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Before the Breach: Leveraging Identity Management Technology to Proactively Address Security Issues

Higher ed institutions are 'rich' targets for identity theft.
University Business, Feb 2009

With more than 50 percent of all identity-related security breaches occurring on college campuses(1) and high profile cases making headlines nationwide, security and identity management are top concerns for higher education institutions. Breaches carry grim consequences—including potential loss of thousands or even millions of dollars, not to mention negative publicity, which can result in lost funding or decreased enrollment.

Further, higher education institutions, particularly in the United States, face additional pressure to protect data in order to comply with privacy and financial reporting regulations, from the Family Educational Rights and Privacy Act (FERPA) and Health Insurance Portability and Accountability Act (HIPAA) regulations to the American Institute of Certified Public Accountants’ Statement on Auditing Standards (SAS) No. 112, and even Sarbanes-Oxley regulations.

Higher education institutions are “rich” targets for identity theft because they possess personal information for thousands of diverse users from students and faculty to staff, alumni, donors, and vendors. Many institutions have open, decentralized environments which help promote education and collaboration, but when not managed properly can increase vulnerability. Decentralized environments also breed silos of identity information and unnecessary duplicative data, which reduce security and efficiency, while increasing costs.

While the challenge is not a new one, many institutions are slow to adapt even simple protective steps because of limited information technology budgets. Many struggle to balance the costs of proactively working to prevent breaches with the potentially staggering costs they would incur if a breach did take place.

Fundamentally, information security is about controlling access to systems and data. Institutions cannot do this without identity management, which, in its most basic definition, is the ability to properly identify people and their roles.

The most basic goal of identity management is to ensure that institutions have control over who has access to particular systems. Many institutions do not have a single source of truth to identify active versus inactive users and users’ roles within a particular system—something that is more challenging in higher education than other industries because individuals can hold multiple roles or change roles frequently. For example, a prospective student may have access to the university’s website to submit an application. Then that student matriculates and gains access to student systems. When the student takes a job on campus, he gains access to certain staff systems. Eventually that student will become an alumnus and, potentially, a donor. So in the course of just a few years, that individual has changed and added roles four times. It is vital to make sure the individual only has access to information and systems necessary at any point in time.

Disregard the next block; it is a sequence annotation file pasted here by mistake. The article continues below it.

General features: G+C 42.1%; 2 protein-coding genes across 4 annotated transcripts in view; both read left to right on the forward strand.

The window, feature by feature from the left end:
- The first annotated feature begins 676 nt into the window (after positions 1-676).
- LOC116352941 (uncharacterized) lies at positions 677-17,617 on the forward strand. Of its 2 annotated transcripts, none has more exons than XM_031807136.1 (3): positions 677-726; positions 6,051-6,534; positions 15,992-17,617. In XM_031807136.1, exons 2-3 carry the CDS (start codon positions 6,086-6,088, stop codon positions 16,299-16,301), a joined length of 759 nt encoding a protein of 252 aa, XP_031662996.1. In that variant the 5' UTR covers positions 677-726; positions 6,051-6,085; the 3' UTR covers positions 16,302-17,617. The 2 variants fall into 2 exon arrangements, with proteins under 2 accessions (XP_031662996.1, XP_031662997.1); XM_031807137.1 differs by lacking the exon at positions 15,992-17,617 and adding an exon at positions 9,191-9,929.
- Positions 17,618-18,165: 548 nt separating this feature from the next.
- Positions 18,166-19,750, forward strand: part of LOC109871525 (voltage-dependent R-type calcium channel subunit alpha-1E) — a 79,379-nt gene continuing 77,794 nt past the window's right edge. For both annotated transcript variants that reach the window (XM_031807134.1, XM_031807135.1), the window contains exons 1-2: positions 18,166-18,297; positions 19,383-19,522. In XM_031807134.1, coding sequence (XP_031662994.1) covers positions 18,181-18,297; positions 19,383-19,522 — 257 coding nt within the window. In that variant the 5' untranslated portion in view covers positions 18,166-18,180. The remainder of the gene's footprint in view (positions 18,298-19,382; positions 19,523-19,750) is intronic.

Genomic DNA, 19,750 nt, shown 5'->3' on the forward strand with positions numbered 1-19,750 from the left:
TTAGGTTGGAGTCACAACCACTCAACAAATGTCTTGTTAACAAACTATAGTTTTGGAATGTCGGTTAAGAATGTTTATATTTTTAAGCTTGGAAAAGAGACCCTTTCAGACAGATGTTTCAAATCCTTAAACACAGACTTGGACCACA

Technology can help institutions automate identity management to increase security and improve operational efficiency. However, identity management initiatives can be overwhelming. Before embarking on an identity management implementation, institutions must conduct a comprehensive evaluation to assess their current situation and consider important factors such as:

- What problems to tackle first and in which order

- Which credentials to use for user identification

- How to manage and identify persons who have multiple enterprise roles

- How to define policies for accessing sensitive information such as social security numbers (SSNs) or data protected by FERPA and HIPPA regulations

- How to ensure the entire population is covered and not just individuals in the human resources or student information systems

- How to manage access controls for non-university population who may use university facilities/systems such as the library (for public universities).

First, it is important to acknowledge that technology alone cannot solve identity management problems. Institutions must also address people and policies. Often a breach of sensitive data happens due to an innocent mistake by a staff member with access to sensitive data. In 2007, estimates show as many as 47 percent of higher education breaches occurred due to human factors such as “unauthorized disclosure” or “loss”(2) — outnumbering hacking incidents. These errors could be as simple as an employee losing a printout with sensitive information or browsing the internet insecurely and opening a malicious attachment. Institutions can prevent many of these breaches by increasing awareness of security issues, starting with a simple, non-intrusive policy that makes sure the user community knows that chat, instant messaging, e-mail, and unknown websites can harm the institution. Often the biggest challenges for identity management projects are socio-political instead of technical. Institutions typically do not have tight command and control structures like corporations. Thus, it takes communication and mediation to successfully coordinate the changes across a diverse population, while still meeting the security and academic requirements of the university. Users—from students to faculty to staff—need to “buy in” to identity management policies.

With a clear idea of their business needs and the necessary policies, institutions can begin evaluating technology options. There are a wide range of technologies available to combat identity management problems, and the choices often can be overwhelming. By looking at security from a “layered” perspective, institutions can determine which technologies best meet their unique needs.